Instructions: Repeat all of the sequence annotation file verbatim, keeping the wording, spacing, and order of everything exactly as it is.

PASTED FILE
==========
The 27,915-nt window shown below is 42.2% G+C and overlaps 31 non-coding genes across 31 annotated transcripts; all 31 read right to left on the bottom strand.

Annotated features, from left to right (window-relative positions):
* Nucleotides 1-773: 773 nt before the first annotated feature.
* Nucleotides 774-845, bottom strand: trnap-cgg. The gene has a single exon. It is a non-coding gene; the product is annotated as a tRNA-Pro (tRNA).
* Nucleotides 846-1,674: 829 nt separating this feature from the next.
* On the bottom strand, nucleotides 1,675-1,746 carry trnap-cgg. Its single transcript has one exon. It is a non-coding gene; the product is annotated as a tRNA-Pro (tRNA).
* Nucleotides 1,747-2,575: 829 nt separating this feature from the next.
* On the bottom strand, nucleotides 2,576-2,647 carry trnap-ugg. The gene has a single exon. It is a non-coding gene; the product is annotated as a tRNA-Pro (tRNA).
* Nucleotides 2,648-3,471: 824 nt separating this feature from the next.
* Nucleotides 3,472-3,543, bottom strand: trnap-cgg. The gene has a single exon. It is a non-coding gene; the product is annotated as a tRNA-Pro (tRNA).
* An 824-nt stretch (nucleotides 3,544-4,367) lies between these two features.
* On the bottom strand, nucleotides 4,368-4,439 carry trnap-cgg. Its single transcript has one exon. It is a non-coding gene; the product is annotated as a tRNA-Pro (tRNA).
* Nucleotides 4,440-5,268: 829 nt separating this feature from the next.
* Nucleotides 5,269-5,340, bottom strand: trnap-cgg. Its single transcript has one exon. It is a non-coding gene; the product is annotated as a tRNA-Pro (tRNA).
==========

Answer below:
The 27,915-nt window shown below is 42.2% G+C and overlaps 31 non-coding genes across 31 annotated transcripts; all 31 read right to left on the bottom strand.

Annotated features, from left to right (window-relative positions):
* Nucleotides 1-773: 773 nt before the first annotated feature.
* Nucleotides 774-845, bottom strand: trnap-cgg. The gene has a single exon. It is a non-coding gene; the product is annotated as a tRNA-Pro (tRNA).
* Nucleotides 846-1,674: 829 nt separating this feature from the next.
* On the bottom strand, nucleotides 1,675-1,746 carry trnap-cgg. Its single transcript has one exon. It is a non-coding gene; the product is annotated as a tRNA-Pro (tRNA).
* Nucleotides 1,747-2,575: 829 nt separating this feature from the next.
* On the bottom strand, nucleotides 2,576-2,647 carry trnap-ugg. The gene has a single exon. It is a non-coding gene; the product is annotated as a tRNA-Pro (tRNA).
* Nucleotides 2,648-3,471: 824 nt separating this feature from the next.
* Nucleotides 3,472-3,543, bottom strand: trnap-cgg. The gene has a single exon. It is a non-coding gene; the product is annotated as a tRNA-Pro (tRNA).
* An 824-nt stretch (nucleotides 3,544-4,367) lies between these two features.
* On the bottom strand, nucleotides 4,368-4,439 carry trnap-cgg. Its single transcript has one exon. It is a non-coding gene; the product is annotated as a tRNA-Pro (tRNA).
* Nucleotides 4,440-5,268: 829 nt separating this feature from the next.
* Nucleotides 5,269-5,340, bottom strand: trnap-cgg. Its single transcript has one exon. It is a non-coding gene; the product is annotated as a tRNA-Pro (tRNA).